Interesting read and one of the Right's big arguments for decreasing the corporate tax rate...to better compete against the rest of the world's big economies which have been capitalizing on rates that were much lower than the U.S. rates.

America was challenged on taxes and Trump answered the call
BY JAMES P. PINKERTON, OPINION CONTRIBUTOR — 01/13/18 12:00 PM EST 21 THE VIEWS EXPRESSED BY CONTRIBUTORS ARE THEIR OWN AND NOT THE VIEW OF THE HILL

America was challenged on taxes and Trump answered the call
© Getty
A half-century ago, in 1967, a Frenchman named Jean-Jacques Servan-Schreiber published Le Défi Américain (“The American Challenge”). Surveying U.S. economic dominance, Servan-Schreiber described his book as “a call to action” — action to rejuvenate French economic power. Indeed, he called upon his country to “counterattack.”

Servan-Schreiber was writing when the U.S. accounted for a full 37 percent of the world’s economy. Moreover, 17 of the 20 largest companies in the world were American.

Servan-Schreiber’s book was hugely impactful, not only in France, but across Europe. In the words of the German-born Klaus Schwab, founder of the World Economic Forum, “'The American Challenge' was not only a game changer for European–American relations, it also provided a new and innovative conception of national competitiveness.”

Europe’s response to Servan-Schreiber’s book took several forms. One response was a heightened emphasis on “national champion” companies — big firms that could go head-to-head with American corporate titans.

A second response to the American Challenge was the expansion of what is now known as the European Union (EU). In the two decades after 1967, the European confederation doubled its nation-state membership, and in the decades since, it has more than doubled again.

To be sure, many Americans are skeptical about European ideas of “national champions” and continental consolidation. Yet for now at least, Europe boasts a GDP larger than that of the U.S., and the EU routinely uses its collective clout to help its job-creating champion companies.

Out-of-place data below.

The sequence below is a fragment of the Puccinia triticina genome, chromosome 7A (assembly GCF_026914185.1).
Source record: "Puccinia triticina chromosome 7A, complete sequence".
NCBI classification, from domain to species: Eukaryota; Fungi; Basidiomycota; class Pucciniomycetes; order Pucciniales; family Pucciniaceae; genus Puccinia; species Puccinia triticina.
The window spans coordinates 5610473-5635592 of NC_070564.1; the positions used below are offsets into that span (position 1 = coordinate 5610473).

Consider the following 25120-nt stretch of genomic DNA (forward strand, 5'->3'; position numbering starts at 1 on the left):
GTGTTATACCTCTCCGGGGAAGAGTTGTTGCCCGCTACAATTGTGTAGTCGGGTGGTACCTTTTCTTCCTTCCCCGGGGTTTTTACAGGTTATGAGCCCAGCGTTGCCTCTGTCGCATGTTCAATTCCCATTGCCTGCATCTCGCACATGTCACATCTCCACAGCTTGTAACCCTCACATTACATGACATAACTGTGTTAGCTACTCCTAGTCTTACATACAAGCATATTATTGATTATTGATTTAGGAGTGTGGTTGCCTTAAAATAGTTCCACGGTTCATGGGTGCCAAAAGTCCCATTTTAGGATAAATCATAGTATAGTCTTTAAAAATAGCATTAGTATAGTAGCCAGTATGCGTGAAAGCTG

So now we come to a third element in Europe’s response to the American Challenge. Here there should be less ambivalence, because the results have been so clear-cut: In the last few decades, European countries have taken up a strongly competitive approach to taxation, especially corporate taxation — and that strategy has paid off for them.

Ironically, the European country that kicked off the corporate-tax response to the American Challenge was the country closest to the U.S., the United Kingdom. Back in 1979, when Margaret Thatcher took over the prime ministership of her country, Britain was at a low ebb. Indeed, it was often called “the sick man of Europe.”

In that era, a key symptom of British sickness was too-high taxation. The corporate tax rate, for example, stood at a prohibitive 52 percent. Thatcher steadily reduced that rate. By the time she left office in 1990, it had been cut to 33 percent.

As everyone now knows, in the decades since, the British economy has continued to prosper. Not coincidentally, the U.K. corporate tax rate is now just 19 percent; over the last four decades, that’s a rate-reduction of almost two-thirds.

In the meantime, other European countries have acted even more boldly. In the early 80s, Ireland’s corporate tax rate was a debilitating 50 percent. Yet today, Ireland’s rate is down to 12.5 percent — a three-quarters reduction in the last four decades. Ireland, once an economic backwater, is now the roaring “Celtic Tiger.”

For its part, back in the 1980s, the U.S., too, was eager to be a part of the international competition. In 1986, President Ronald Reagan signed into law a substantial cut in the U.S. corporate rate, from 46 percent to 34 percent.

Yet after that, the U.S. seemingly went to sleep on the issue of corporate competitiveness, even as the rest of the world stayed wide awake. According to the Tax Foundation, in the three decades after 1986, every other member of the Organization for Economic Cooperation and Development (OECD) — the “club” of most leading economies — cut its corporate rate.

Whereas in the 1980s, most European corporate rates had been up in the 40s or even 50s, by 2017, that OECD average had gone down to 24.7 percent. In the meantime, the U.S. went in the reverse direction: In 1993, the corporate tax rate actually went up by a point, to 35 percent.

So we can see: By the 2010s, the U.S. corporate rate was ten or more points higher than that of most of its rivals. And that uncompetitive rate was one factor in the relative eclipse of the U.S. economy in the world arena.

By 2017, the U.S. share of the world economy had shrunk to less than 25 percent, and our share of the world’s largest corporations had shrunk as well, from 85 percent of the world’s top 20 companies to just 45 percent.

It was in this challenging environment that the RATE (Reforming America’s Taxes Equitably) Coalition, of which this author is a part, came into existence in 2011. Its member corporations and associations were suffering from America’s antiquated 35 percent corporate rate, and they resolved to see it lowered.